All-State Arena (Chicago, Illinois)
The slow-to-unfold breakup of the Shield has been well-executed. This an act whose identity is and was tied up in being a cohesive unit. They were able to dominate in trios matches with the John Cenas, Randy Ortons, and Undertakers of the WWE world because of that strong cohesion. Given that, it would have been a disservice to the gimmick if they were a group that fell apart due to one minor misunderstanding or no real instigating event at all. It feels right that a group known for being on the same page should take a while to completely fall off of it.
The progression has been very logical. Reigns gets some extra attention as a singles. Ambrose – always portrayed as unhinged – predictably shows a little jealousy. They sort of work through it, however, and continue to win. The Wyatt Family – the first and only unit to really threaten them as a cohesive group – adds a little external pressure that compounds their growing internal strife. Two months of all of that has brought them to a near breaking point.
This match seemed to be the next, big step in the story.
The Chicago crowd apes the Elimination Chamber crowd by ridiculously chanting “This is Awesome!” before the bell rings. My issue with the EC match was that they squandered that heat from the anticipation by working a normal, building opening segment. Here they smartly go all out from the get-go with the Shield (specifically Rollins) pulling out a match worth of dives in two minutes. It was the sort of high intensity start that I thought the EC match was lacking.
What I have liked most about the breakup teases so far is besides for one or two moments in prior matches where Ambrose became almost unrealistically overzealous, all the other teases have been subtle by wrestling standards. Ambrose will do something dumb, Reigns will either shoot a quick look or not react at all, and that will more than get the point across. They worked a spot early in this match where Ambrose bumps into the ropes knocking Rollins to the floor. This makes Reigns upset, too much so I thought for what was a minor infraction (and an accident at that). It was maybe little too heavy-handed.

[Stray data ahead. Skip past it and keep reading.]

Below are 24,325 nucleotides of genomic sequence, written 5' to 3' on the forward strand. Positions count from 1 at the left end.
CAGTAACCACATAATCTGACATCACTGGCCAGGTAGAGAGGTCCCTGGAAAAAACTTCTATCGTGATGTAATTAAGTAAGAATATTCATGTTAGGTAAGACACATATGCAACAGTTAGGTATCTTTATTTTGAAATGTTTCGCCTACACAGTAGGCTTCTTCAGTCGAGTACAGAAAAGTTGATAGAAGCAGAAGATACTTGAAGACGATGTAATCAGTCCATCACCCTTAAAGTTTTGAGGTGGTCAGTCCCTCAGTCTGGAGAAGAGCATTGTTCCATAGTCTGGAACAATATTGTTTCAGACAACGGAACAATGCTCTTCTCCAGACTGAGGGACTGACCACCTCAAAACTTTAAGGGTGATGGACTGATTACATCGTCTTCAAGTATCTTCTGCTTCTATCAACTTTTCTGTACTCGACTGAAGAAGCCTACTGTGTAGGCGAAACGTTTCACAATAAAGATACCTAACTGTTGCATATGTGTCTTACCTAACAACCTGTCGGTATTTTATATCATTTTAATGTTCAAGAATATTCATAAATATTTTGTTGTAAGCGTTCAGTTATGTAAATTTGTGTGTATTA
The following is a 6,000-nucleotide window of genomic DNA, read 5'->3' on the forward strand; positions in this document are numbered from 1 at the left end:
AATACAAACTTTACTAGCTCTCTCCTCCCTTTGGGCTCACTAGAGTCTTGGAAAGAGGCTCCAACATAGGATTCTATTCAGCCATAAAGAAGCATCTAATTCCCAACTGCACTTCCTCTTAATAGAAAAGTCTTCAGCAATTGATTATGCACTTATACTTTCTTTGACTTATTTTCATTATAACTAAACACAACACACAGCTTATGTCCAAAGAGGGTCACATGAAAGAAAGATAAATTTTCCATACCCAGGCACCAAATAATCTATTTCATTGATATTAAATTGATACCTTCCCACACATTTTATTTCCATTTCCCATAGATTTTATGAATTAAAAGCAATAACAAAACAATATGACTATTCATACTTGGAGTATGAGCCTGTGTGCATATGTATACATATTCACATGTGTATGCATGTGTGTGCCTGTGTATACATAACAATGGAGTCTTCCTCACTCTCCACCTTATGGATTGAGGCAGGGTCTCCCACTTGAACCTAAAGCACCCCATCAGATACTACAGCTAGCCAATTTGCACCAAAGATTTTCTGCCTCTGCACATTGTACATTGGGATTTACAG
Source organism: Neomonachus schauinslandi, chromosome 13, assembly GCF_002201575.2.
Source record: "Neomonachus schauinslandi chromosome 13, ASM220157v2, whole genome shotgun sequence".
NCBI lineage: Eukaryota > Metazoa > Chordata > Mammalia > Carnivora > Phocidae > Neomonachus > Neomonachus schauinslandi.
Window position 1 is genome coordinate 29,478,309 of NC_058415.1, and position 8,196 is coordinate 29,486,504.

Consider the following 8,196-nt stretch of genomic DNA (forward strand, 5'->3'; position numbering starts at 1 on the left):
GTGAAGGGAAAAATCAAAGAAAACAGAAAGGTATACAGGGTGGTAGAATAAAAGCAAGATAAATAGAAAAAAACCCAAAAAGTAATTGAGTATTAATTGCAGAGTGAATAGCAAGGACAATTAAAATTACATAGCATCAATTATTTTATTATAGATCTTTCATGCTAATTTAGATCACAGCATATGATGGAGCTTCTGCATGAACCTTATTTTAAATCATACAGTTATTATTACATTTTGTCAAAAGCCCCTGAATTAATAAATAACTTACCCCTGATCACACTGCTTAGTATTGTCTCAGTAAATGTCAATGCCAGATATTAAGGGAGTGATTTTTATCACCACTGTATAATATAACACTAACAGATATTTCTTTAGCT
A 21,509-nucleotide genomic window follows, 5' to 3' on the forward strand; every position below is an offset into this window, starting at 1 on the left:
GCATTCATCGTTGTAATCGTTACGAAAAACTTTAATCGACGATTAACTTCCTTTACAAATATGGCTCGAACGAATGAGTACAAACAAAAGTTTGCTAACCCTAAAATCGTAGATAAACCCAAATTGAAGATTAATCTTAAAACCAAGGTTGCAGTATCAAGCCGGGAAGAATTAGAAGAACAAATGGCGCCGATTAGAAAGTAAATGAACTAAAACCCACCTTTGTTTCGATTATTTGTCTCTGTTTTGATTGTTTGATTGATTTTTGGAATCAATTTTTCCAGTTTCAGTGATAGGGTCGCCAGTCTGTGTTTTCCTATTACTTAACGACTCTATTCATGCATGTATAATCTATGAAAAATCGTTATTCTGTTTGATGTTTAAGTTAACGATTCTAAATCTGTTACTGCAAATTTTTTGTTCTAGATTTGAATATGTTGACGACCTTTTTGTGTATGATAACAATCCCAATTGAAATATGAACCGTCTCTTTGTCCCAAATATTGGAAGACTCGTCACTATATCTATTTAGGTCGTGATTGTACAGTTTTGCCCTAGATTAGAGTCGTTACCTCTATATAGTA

The big angle-progressing segment takes place a little later when Rollins has the opportunity to make a hot-tag. Ambrose hops off the apron before Rollins is close to the tag to tangle with Bray Wyatt outside. Reigns goes to fetch him. Rollins reaches the corner, but nobody is there to tag. There was nothing subtle here, but it was well done and a nice way to move the Rollins “child caught in the middle of two fighting parents” part of the story along.
Rollins refusing a tag from Ambrose later was even the bigger moment as it was the first time the Shield had a legitimate and major breakdown in communication. It makes sense for that moment to happen to Rollins. Ambrose is aloof and Reigns is too focused to see what is going on. Rollins has enough of being caught in the middle and walks. The Wyatt Family are already the Shield’s equals when both teams are at full strength so with Rollins bailing, the outcome is inevitable even if Reigns and Ambrose put up a strong fight. That’s been a cool element of this entire angle as well. Reigns might be tired of Ambrose’s act and Ambrose might be aloof, but (until this point at least) they still continued to fight as a unit even if that unit wasn’t as a cohesive as it once was.
Story aside, there were a half dozen or more dives in this match all of which looked very good. An argument could be made that the Shield is as much responsible for WWE’s current focus on multi-wrestler tags as well as the huge rise in dives the promotion has had over the past year. Both are obviously positive developments. Reigns bumps over the announce table were also a highlight here.
Good match and good angle.
Trios | Worthwhile | Quality & Angle